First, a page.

New manager? OK, but this is still about the new GM
Selling his new managerial hire to the press on Wednesday, Seattle Mariners general manager Jack Zduriencik made much of the fact that Don Wakamatsu had played or coached in every organization in the American League West, the insinuation being that he’ll have trenchant insights into the M’s rivals.
Yet when asked, from his viewpoint as bench coach for the Oakland A’s, what went wrong with the 2008 Mariners, Wakamatsu did everything but plead the fifth and slide out the alley door.
“I wasn’t in the dugout,” he said. “I’m really thinking about next year right now.”
Hmm. So apparently fixing the wrongs of 2008 aren’t relevant to getting it right in 2009.
Good to know.
To be fair, Wakamatsu probably doesn’t want to risk alienating any of his new players by throwing them under a bus, where they would find many of Yuniesky Betancourt’s double-play relays from last summer.
Besides, the rearview mirror can be a scary vantage.
What little hot-stove palaver Zduriencik’s search generated zeroed in on the fact that his short list of seven candidates included no one with previous major league managing experience. The accepted notion is that good-ol’-boyness rules in baseball and that GMs are always recycling familiar names who were busts elsewhere rather than taking a chance on a newbie.
But it isn’t really true. In the last 20 years, not counting interim caretakers, American League teams have hired 73 managers; 47 of those have been first-timers.
The average first lifespan of those rookies: three years.
Subtract the four prominent successes in that group – Mike Scioscia of the Angels, Ron Gardenhire in Minnesota, Mike Hargrove in Cleveland, Cito Gaston in Toronto – and that average dwindles to two-years-and-a-mid-August firing.
More frightening is Seattle’s recent history in the fresh-face sweepstakes.
John McLaren. Bob Melvin. Bill Plummer.
Yes, Melvin became Manager of the Year in his rebound gig in Arizona. But it almost makes you wish Zduriencik had tried to lure Sparky Anderson out of the retirement home. Or Connie Mack from the Great Beyond.
This is not to paint Don Wakamatsu with failure before he fills out his first lineup card, but only to stress that the odds are long, the leash short and the pressure considerable to produce quickly – perhaps more so on the anonymous hire than on the reclaimed.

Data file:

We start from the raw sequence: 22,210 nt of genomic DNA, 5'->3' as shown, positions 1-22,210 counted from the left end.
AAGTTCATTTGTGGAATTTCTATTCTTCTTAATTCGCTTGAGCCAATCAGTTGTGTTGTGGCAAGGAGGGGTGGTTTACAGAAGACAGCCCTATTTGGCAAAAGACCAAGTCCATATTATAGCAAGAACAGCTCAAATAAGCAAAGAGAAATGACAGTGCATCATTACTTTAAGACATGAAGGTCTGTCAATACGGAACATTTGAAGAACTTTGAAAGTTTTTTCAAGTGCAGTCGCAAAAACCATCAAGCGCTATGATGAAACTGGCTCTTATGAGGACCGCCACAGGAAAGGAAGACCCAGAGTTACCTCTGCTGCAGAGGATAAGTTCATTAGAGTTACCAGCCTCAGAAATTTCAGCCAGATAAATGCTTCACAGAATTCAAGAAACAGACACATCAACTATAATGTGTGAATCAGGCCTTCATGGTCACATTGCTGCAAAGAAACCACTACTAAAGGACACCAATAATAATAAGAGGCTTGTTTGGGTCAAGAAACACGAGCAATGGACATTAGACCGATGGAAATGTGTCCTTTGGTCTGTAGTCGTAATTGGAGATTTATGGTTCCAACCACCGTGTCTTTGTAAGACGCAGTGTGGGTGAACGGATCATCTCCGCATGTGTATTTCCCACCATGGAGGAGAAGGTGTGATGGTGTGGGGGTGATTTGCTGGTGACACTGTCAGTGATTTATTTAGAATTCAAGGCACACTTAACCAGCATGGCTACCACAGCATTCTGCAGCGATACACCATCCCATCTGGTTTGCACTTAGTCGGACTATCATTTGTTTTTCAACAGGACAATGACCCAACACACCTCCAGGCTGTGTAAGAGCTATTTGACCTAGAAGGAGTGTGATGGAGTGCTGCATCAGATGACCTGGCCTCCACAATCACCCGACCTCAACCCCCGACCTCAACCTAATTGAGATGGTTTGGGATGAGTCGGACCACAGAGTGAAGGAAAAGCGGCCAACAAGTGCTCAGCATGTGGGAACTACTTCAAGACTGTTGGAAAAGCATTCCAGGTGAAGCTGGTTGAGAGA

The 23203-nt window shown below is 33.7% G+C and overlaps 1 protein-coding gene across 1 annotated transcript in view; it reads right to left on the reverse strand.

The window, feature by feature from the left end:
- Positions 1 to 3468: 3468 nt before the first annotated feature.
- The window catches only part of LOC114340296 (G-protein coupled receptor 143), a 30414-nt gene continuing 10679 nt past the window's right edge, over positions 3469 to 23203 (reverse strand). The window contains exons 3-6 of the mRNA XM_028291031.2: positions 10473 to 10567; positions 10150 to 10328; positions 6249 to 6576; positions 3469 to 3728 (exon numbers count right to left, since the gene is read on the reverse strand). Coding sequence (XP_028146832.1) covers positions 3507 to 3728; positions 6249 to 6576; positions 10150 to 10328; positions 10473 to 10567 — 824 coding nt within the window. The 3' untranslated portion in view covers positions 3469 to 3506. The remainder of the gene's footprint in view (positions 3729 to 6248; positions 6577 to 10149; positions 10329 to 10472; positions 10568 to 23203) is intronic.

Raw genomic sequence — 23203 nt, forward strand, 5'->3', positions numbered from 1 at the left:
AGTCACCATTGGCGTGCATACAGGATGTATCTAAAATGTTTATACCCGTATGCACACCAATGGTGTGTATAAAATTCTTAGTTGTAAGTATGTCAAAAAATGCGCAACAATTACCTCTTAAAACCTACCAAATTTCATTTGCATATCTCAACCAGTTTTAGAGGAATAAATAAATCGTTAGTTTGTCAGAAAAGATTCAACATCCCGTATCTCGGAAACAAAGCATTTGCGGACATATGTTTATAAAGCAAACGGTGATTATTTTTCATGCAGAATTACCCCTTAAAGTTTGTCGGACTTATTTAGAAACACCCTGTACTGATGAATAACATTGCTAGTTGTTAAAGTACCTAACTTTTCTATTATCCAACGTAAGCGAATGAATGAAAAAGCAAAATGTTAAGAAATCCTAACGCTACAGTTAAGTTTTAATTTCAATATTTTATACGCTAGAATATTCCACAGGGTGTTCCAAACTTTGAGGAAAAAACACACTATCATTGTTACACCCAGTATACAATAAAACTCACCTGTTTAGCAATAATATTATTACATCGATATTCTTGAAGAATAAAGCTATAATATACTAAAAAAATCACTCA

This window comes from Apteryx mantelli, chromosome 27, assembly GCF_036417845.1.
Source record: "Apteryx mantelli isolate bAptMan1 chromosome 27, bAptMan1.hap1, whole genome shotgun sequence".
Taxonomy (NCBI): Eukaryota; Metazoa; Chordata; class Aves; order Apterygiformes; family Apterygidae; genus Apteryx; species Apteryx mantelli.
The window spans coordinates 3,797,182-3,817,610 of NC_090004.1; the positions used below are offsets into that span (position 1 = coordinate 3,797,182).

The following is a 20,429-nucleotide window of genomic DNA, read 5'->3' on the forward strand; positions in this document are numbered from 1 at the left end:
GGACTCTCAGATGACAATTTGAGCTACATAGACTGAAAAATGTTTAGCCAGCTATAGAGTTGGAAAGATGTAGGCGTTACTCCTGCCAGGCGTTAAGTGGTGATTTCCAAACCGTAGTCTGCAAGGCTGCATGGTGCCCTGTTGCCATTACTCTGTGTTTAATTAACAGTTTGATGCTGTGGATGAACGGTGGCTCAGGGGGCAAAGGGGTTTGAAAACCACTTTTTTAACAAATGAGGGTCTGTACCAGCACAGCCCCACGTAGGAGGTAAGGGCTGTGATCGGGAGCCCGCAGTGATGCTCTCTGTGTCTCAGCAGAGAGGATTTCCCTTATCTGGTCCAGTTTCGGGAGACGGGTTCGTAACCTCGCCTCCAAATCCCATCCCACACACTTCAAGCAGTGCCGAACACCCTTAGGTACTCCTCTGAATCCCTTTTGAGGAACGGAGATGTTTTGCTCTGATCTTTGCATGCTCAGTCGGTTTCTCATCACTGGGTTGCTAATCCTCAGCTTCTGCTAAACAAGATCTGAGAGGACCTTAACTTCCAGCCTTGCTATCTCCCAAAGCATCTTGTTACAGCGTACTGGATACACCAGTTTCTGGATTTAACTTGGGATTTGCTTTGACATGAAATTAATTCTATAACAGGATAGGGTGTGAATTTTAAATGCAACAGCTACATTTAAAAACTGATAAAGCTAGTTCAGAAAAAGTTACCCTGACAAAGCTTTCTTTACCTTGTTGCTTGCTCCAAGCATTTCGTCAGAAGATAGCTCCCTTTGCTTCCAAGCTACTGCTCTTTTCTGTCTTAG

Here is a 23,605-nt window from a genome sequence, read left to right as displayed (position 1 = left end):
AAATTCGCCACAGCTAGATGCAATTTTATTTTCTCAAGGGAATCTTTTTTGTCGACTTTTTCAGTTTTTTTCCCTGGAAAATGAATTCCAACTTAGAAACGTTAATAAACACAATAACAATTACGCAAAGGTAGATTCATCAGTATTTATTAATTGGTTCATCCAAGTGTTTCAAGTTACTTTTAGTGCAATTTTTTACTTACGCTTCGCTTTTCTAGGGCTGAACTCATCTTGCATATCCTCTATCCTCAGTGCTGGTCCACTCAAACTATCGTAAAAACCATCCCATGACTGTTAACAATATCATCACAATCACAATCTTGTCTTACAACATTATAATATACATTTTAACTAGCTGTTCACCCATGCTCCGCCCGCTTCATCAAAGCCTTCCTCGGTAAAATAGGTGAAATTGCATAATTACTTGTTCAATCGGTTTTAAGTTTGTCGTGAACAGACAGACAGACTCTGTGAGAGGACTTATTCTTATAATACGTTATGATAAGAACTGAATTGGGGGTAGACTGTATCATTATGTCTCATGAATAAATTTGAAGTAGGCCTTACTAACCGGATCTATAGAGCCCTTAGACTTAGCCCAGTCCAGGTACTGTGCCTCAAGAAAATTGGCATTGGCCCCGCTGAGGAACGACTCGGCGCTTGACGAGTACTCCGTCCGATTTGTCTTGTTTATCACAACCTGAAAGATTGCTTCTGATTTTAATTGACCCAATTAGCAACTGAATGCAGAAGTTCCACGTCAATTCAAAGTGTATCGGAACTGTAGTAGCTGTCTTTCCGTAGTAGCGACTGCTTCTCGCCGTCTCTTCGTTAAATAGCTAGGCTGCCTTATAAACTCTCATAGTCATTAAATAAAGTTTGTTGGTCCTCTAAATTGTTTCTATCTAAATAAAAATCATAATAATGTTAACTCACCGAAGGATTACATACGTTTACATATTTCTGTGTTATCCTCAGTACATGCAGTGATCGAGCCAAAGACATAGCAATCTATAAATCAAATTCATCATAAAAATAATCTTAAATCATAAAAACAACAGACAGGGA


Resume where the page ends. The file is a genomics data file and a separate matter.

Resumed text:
And frankly, neither Zduriencik nor Wakamatsu did themselves a favor by rejecting the idea that Project Mariners is a complete rebuild.
“It’s possible,” Zduriencik said, “if these guys are healthy and they are ready to play, we’re going to be competitive this year.”
Wakamatsu seconded the motion and based it on the many predictions a year ago that the Mariners would win 90-95 games – ignoring, curiously, that they lost 101 games with their $117 million payroll instead.
“This is a young, talented team,” he insisted.
Well, the M’s are not all that young and their latent talent mostly has been for clubhouse dysfunction – dubious work habits, cultural splintering, superstar envy and a franchise player who has disdained the mantle of leadership. This is the real challenge for Wakamatsu, a baseball lifer with an 18-game major league career who called himself “a Crash Davis.” If his impact on the Mariners is anything like his movie alter ego’s on the Durham Bulls, Zduriencik will have himself a winner.
The vetting was certainly thorough. The new GM claimed to have sought opinions not only from former bosses like Scioscia and Buck Showalter, but even long-ago college teammates and lowly clubhouse attendants – keepers of the darkest truths.
“One thing Buck told me was, “You won’t beat him to the ballpark, and he’ll be there when you leave,”’ Zduriencik said.
OK. But John McLaren kept long hours, too. Just saying.
The fact is, because he’s the man who acquires the talent, the more important name in the revival of the Mariners is Zduriencik, whose approach in his early days on the job has been impressive. His rapid retooling of the front office and scouting departments may have cost the M’s some good and loyal servants, but will result in much-needed new eyes – and ears. His homework on Wakamatsu was so intense as to suggest that, having finally become a GM at age 57, he is not going to blow it with a shortcut or a hunch or an old-boy hire.
Just as encouraging is his creation of, to put it indelicately, a geek squad. Statistics-based analysis is no longer a new thing in baseball and the M’s have had their own computers in the past – and an old scout like Zduriencik is not going to abandon his bird dogs. But it is a sign that he’s willing to turn over every stone and listen to every perspective.
And it also hints at the possibility that, unlike anything they’ve done in the past, Mariners management wants to establish an identity of how they want to play and how they want to build a ballclub, both in skills and character.
“I’m going to be consistent,” Wakamatsu said, “and I’ll adapt to the talent we have.”
That may sound like a contradiction. But if Jack Zduriencik does his job, chances are Don Wakamatsu will keep his.